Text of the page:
Ask people what they think about stay-at-home moms (SAHMs) and stay-at-home dads (SAHDs) and you'll likely get a variety of answers. Some might say they've got it easy, or that life at home with the kids would be boring. Some might think they're lazy or not contributing much to society. Others contend that stay-at-home parents are making the best decision of their lives and that they're making a noble, worthwhile sacrifice to stay home and nurture their kids day in and day out.
If you're contemplating whether or not to be a stay-at-home parent, what matters most is what works best for your family. So, first and foremost, consider your personal beliefs, priorities, finances, and lifestyle. However, there is also a wealth of research on the subject that you can consult when making your decision. The findings on life as a stay-at-home parent may surprise you.
Pros and Cons of Staying at Home
There are, of course, many personal reasons for or against staying home with your kids. Benefits may include being able to spend more time with your kids and having more direction over their learning and development. You may not want to miss a minute of their childhood. You also might not trust others to care for your little loves. Drawbacks include the big hit to your family's income and to the trajectory of your career as well as the big change to your lifestyle.(1)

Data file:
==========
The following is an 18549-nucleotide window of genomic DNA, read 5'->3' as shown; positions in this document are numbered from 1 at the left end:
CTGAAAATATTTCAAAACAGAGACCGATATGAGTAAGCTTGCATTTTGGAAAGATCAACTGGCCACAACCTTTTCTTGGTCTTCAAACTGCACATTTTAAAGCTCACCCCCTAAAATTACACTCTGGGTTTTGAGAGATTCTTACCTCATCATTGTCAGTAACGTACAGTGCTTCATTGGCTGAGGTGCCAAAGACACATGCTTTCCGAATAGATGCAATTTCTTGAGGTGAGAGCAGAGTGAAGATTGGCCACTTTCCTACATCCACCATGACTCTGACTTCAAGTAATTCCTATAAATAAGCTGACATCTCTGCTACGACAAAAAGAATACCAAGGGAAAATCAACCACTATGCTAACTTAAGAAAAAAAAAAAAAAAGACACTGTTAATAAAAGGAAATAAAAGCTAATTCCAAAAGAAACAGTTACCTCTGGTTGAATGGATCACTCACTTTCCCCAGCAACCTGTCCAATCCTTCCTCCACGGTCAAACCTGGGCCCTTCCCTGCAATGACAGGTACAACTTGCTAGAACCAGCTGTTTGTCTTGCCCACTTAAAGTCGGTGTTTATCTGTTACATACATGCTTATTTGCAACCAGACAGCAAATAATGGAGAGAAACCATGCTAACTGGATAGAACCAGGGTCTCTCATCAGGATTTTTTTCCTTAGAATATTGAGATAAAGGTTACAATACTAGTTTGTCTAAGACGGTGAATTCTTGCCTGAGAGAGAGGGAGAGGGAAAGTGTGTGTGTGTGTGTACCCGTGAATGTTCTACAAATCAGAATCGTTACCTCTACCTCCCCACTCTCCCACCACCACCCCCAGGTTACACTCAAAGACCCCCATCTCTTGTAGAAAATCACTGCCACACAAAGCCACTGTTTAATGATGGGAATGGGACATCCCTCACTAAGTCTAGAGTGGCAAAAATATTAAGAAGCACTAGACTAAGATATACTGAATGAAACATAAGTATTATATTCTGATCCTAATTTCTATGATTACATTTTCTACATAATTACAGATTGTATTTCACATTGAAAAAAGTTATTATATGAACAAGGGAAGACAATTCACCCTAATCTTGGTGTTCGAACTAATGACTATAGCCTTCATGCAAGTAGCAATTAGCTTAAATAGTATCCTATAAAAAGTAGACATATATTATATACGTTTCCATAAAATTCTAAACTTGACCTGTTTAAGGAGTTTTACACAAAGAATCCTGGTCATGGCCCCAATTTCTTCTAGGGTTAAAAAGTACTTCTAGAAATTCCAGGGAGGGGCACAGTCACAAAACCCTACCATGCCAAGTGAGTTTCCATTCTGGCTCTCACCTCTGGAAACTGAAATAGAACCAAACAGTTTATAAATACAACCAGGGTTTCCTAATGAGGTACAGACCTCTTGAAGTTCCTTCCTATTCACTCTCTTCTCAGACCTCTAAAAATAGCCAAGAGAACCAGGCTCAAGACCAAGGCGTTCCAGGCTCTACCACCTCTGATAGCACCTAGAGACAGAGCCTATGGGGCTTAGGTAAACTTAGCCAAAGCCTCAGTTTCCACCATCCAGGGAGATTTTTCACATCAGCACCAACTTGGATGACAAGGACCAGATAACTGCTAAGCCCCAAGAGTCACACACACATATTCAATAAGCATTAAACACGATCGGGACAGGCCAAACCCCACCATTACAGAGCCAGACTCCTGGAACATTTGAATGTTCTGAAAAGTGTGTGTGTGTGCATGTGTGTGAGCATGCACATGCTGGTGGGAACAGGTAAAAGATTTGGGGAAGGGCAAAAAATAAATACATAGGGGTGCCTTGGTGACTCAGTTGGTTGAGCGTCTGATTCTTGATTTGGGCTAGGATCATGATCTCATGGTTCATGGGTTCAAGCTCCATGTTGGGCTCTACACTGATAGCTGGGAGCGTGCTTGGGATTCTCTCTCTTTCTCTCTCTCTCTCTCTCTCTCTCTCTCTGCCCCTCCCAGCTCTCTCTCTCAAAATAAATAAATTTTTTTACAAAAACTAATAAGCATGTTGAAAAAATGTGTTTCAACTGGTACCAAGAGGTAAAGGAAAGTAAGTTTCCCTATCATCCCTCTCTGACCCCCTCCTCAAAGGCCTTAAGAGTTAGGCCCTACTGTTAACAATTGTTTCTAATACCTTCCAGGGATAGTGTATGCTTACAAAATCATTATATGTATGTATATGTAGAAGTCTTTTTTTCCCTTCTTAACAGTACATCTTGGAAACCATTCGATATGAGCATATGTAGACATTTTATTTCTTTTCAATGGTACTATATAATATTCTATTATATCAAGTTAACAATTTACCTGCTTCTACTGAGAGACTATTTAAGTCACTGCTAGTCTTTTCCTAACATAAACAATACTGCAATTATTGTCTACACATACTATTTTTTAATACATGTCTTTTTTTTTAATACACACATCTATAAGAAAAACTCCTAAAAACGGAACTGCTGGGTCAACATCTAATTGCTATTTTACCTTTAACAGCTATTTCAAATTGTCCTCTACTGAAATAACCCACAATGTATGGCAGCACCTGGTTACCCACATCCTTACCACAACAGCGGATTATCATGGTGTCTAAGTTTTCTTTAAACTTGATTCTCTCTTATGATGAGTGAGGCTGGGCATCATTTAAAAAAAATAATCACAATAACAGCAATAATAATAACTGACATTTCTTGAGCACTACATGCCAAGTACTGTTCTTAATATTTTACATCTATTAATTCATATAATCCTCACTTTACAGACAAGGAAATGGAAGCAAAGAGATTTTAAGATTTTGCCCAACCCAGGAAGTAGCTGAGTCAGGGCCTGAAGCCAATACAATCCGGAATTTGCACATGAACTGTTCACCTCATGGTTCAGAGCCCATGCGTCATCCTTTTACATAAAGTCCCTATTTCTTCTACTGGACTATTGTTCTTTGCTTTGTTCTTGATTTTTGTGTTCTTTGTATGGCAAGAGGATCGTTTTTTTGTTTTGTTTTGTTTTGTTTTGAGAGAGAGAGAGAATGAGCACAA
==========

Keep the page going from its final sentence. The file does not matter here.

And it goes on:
Each person's specific pros and cons and how they feel about them are unique. However, research shows that there are overarching pros and cons of being a stay-at-home parent that may apply overall to many. These key factors are supported by data gathered in research studies and may help you to decide whether you want to stay at home or return to the workplace.
While there is no right or wrong answer, this research may help inform your choice—not make it for you. Keep in mind that each of these benefits and drawbacks may or may not apply to you. There are many different factors, such as budget, lifestyle, priorities, social support, relationship status, spousal involvement, and your kids' specific needs, to take into account before making your final decision.
Increase in child's school performance
Child has less stress and aggression
Greater involvement in child's day-to-day life
Feeling good about the choice to stay home
Parents often desire to go back to work